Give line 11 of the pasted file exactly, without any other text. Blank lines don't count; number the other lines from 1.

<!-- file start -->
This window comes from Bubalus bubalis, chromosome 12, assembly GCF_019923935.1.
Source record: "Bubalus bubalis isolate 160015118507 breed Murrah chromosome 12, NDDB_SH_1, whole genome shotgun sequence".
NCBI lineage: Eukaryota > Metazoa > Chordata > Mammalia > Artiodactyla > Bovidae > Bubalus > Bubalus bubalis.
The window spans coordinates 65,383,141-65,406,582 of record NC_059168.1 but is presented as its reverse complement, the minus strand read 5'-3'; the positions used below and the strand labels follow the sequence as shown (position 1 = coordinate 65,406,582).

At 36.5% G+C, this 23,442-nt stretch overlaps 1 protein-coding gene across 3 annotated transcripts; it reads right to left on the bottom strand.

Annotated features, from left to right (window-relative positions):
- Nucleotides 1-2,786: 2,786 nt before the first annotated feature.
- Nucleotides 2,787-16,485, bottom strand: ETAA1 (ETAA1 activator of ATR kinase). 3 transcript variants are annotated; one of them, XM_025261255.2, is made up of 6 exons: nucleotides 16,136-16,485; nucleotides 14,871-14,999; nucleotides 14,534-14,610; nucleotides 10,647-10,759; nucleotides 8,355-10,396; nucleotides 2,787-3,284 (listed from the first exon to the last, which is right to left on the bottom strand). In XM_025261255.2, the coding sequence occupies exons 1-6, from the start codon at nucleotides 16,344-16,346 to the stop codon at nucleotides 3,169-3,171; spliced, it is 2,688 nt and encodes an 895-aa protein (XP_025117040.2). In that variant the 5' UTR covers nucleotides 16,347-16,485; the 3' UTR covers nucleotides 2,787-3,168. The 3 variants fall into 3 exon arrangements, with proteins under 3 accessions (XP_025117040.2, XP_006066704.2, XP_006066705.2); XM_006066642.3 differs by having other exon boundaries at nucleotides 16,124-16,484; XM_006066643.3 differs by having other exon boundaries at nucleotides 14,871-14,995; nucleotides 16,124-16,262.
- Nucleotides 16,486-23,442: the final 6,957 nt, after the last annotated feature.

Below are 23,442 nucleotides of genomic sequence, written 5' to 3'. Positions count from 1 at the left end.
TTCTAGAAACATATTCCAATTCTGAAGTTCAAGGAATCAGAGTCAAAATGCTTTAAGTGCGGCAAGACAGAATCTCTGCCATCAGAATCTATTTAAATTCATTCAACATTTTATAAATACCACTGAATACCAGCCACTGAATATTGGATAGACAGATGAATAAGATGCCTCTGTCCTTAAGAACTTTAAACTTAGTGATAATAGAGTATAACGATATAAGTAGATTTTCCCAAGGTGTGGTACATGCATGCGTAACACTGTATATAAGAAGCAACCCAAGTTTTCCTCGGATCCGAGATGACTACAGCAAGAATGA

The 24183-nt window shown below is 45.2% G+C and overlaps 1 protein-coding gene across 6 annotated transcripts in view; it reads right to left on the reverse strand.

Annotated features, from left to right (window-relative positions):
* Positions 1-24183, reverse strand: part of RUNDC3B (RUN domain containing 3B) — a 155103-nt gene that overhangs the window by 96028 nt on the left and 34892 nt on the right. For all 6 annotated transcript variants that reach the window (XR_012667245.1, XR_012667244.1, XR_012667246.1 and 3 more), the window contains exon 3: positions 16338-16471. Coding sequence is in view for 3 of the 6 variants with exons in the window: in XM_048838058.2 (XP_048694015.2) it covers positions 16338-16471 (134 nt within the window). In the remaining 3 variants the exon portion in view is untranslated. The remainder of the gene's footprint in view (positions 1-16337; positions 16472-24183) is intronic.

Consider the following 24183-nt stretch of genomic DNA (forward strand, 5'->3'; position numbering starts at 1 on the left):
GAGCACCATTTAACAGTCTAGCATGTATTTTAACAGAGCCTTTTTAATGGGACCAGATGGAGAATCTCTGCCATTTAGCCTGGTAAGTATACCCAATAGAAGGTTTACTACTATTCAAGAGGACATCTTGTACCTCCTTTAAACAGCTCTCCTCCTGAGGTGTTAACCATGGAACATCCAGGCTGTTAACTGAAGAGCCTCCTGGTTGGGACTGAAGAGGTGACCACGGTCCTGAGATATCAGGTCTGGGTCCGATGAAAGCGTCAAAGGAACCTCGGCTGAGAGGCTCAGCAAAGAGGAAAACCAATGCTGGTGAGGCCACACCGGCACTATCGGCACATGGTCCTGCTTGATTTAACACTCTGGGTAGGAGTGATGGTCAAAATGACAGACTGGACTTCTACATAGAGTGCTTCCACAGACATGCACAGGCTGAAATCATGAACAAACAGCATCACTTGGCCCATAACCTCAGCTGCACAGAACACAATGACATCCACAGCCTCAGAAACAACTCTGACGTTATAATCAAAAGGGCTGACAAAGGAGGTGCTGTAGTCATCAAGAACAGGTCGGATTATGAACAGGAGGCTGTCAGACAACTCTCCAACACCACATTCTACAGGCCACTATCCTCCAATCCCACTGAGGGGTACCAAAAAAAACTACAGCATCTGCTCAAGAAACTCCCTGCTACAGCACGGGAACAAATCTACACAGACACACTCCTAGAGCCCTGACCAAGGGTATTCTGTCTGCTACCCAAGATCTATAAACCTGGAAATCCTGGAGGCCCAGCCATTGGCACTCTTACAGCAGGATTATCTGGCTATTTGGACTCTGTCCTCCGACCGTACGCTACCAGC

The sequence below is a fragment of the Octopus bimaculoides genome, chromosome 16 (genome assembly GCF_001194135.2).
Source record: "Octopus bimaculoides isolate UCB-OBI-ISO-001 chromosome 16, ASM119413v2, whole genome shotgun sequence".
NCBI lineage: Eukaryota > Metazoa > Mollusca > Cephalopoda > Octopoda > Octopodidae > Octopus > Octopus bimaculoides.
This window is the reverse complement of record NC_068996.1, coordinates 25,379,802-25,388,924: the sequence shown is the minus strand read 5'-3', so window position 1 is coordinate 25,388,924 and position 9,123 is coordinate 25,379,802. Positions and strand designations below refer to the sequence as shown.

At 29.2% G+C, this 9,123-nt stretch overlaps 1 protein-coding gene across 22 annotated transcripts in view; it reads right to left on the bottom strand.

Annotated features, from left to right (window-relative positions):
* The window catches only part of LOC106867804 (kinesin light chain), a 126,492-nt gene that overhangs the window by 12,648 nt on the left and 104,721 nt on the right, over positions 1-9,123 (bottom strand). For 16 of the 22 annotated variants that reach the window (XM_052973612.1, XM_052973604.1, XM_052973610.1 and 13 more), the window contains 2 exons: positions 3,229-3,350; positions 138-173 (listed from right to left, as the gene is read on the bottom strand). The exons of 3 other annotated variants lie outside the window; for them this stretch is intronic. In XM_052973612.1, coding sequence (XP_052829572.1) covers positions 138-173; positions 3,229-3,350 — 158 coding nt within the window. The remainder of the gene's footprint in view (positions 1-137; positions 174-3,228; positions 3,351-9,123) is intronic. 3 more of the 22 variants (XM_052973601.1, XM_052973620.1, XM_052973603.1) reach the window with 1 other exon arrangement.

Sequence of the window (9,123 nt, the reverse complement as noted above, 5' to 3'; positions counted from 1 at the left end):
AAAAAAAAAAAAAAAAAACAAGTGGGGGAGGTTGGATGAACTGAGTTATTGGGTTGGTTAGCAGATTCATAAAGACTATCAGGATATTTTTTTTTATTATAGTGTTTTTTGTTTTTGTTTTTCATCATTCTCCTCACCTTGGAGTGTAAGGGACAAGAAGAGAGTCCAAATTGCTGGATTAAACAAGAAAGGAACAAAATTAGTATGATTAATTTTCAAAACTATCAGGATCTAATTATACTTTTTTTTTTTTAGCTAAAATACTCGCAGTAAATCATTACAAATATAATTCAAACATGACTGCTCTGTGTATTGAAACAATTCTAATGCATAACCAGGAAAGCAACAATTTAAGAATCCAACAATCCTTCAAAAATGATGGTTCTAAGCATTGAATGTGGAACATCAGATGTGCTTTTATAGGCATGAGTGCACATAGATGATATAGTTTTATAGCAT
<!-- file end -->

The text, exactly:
TTCTAGAAACATATTCCAATTCTGAAGTTCAAGGAATCAGAGTCAAAATGCTTTAAGTGCGGCAAGACAGAATCTCTGCCATCAGAATCTATTTAAATTCATTCAACATTTTATAAATACCACTGAATACCAGCCACTGAATATTGGATAGACAGATGAATAAGATGCCTCTGTCCTTAAGAACTTTAAACTTAGTGATAATAGAGTATAACGATATAAGTAGATTTTCCCAAGGTGTGGTACATGCATGCGTAACACTGTATATAAGAAGCAACCCAAGTTTTCCTCGGATCCGAGATGACTACAGCAAGAATGA